Science China Earth Sciences

, Volume 61, Issue 10, pp 1510–1522 | Cite as

Human-induced changes in recent sedimentation rates in Bohai Bay, China: Implications for coastal development

  • Fu WangEmail author
  • Lizhu Tian
  • Xingyu Jiang
  • William Marshall
  • Hong Wang
Research Paper


In many countries, coastal planners strive to balance the demands between civil, commercial strategy and environmental conversation interests for future development, particularly given the sea level rise in the 21st century. Achieving a sustainable balance is often a dilemma, especially in low-lying coastal areas where dams in inland river basin are trapping significant amounts of fluvial sediments. We recently investigated the shore of Bohai Bay in northern China where there has been a severe increase in sea level following a program of large-scale coastal reclamation and infrastructure development over the last five decades. To investigate this trend, we obtained sediment cores from near-shore in Bohai Bay, which were dated by 137Cs and 210Pb radionuclides to determine the sedimentation rates for the last 50 years. The average sedimentation rates of Bohai Bay exceeded 10 mm yr−1 before 1963, which was much higher than the rate of local sea-level rise. However, our results showed an overall decreasing sedimentation rate after 1963, which was not able to compensate for the increasing relative sea-level rise in that period. In addition, our results revealed that erosion occurred after the 1980s in the shallow sea area of Bohai Bay. We suggest that this situation places the Bohai Bay coast at a greater risk of inundation and erosion within the next few decades than previously thought, especially in the large new reclamation area. This study may be a case study for many other shallow sea areas of the muddy coast if the sea level continues to rise rapidly and the sediment delivered by rivers continues to decrease.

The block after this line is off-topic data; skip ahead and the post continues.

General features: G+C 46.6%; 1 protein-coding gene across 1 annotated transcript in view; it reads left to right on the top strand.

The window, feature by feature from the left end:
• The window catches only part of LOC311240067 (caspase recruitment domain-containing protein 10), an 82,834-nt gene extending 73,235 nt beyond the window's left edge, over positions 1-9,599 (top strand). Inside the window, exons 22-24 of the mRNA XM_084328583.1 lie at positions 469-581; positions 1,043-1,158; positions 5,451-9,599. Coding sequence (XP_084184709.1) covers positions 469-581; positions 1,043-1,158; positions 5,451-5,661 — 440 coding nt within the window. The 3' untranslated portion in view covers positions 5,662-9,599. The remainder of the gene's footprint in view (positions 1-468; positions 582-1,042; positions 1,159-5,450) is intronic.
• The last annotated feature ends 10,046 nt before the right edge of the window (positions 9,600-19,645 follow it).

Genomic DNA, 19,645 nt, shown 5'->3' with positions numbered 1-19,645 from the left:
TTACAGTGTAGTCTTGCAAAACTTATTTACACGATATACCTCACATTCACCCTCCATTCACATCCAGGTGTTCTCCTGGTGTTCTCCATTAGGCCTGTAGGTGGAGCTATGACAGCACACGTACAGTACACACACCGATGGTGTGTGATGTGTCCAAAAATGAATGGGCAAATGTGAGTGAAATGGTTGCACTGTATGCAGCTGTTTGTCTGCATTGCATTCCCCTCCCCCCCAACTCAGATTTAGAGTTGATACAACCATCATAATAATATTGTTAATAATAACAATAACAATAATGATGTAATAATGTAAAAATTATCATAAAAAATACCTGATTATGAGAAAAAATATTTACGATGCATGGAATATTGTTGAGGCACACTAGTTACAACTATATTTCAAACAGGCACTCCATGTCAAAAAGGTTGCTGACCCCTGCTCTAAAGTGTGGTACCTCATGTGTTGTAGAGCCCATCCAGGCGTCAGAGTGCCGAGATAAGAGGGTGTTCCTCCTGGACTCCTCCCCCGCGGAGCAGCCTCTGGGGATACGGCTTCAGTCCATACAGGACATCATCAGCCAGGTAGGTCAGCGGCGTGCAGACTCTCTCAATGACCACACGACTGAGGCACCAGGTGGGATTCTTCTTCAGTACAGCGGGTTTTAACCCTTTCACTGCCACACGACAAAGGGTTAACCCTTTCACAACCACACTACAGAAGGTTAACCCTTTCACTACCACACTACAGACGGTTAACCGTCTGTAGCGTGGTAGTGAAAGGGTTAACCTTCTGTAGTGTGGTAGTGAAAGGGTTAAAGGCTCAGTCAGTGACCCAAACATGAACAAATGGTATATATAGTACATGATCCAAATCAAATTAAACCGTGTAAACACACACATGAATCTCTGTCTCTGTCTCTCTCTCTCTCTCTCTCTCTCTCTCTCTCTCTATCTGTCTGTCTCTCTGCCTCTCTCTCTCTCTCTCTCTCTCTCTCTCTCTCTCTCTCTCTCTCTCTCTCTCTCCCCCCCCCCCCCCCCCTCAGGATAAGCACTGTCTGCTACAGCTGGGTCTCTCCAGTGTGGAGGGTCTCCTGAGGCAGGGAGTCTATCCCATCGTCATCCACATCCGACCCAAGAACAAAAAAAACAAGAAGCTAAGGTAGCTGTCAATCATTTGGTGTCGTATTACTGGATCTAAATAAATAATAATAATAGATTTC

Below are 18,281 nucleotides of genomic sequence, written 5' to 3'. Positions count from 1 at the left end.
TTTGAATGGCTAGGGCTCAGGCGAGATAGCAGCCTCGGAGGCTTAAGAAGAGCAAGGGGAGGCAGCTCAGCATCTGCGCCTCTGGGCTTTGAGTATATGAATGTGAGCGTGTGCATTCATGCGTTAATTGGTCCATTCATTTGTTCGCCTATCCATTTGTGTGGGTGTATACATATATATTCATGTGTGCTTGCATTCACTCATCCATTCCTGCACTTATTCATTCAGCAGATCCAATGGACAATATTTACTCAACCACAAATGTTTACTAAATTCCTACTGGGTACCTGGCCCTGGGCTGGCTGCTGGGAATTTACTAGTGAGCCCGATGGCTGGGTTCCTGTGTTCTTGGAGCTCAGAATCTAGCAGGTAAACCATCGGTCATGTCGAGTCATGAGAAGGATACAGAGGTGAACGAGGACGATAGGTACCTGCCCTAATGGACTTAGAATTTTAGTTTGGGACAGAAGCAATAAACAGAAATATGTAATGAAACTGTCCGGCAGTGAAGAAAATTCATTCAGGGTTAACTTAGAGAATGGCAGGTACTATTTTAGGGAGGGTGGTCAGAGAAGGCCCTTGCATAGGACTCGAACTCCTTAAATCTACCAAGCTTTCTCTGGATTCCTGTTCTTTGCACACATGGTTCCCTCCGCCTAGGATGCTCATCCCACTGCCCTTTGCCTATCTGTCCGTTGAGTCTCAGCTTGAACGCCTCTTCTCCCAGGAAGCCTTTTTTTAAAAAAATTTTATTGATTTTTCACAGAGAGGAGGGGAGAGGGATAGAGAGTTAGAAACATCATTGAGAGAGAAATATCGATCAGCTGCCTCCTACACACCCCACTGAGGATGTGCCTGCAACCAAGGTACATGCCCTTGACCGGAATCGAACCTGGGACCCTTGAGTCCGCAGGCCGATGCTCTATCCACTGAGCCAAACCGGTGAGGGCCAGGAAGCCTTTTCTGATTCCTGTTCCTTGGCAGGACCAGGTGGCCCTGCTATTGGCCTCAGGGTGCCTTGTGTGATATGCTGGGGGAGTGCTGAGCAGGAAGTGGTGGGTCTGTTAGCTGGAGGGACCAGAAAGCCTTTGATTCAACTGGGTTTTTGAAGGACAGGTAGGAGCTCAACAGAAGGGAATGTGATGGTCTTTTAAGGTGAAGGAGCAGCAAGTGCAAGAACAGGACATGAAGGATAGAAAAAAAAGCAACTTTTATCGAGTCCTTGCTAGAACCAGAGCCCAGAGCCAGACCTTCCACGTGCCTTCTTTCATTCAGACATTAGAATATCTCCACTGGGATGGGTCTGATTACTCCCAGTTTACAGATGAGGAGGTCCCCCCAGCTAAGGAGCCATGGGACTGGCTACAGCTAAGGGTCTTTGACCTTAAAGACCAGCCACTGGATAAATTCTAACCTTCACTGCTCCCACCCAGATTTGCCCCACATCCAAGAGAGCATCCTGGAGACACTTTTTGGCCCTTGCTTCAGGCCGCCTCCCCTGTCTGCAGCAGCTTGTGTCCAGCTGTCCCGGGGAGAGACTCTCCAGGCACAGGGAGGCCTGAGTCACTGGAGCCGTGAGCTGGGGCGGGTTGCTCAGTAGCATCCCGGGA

210Pb 137Cs Sedimentation rate Reclamation Coast Tianjin 


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We thank Prof. Chen Z. Y. (East China Normal University) and anonymous reviewers, who gave many constructive suggestions. We also thank Mr. Pei Y. and Shang Z., who contributed to fieldwork and sample preparation respectively. We are also deeply indebted to Mr. Xia Weilan (Key Laboratory of Lake Sedimentation & Environment, Chinese Academy of Sciences) and Mrs. Wu Liangying (Young Sediments Dating Laboratory, Tianjin Institute of Geology and Mineral Resources), who kindly helped measure 210Pb and 137Cs activity, and Mr. Deng Shiqun (Grain Size Analyzing Laboratory of the Tianjin Center of Geological Survey), who kindly helped measure grain size. This work was supported by the National Natural Science Foundation of China (Grant No. 41206069) and the China Geological Survey, CGS (Grant No. 121201006000182401).


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Copyright information

© Science China Press and Springer-Verlag GmbH Germany, part of Springer Nature 2018

Authors and Affiliations

  • Fu Wang
    • 1
    • 2
    Email author
  • Lizhu Tian
    • 1
    • 2
  • Xingyu Jiang
    • 1
    • 2
  • William Marshall
    • 3
  • Hong Wang
    • 1
    • 2
  1. 1.Tianjin CenterChina Geological Survey (CGS)TianjinChina
  2. 2.Key Laboratory of Muddy Coast Geo-EnvironmentChina Geological SurveyTianjinChina
  3. 3.Plymouth UniversityPlymouthDevonUK

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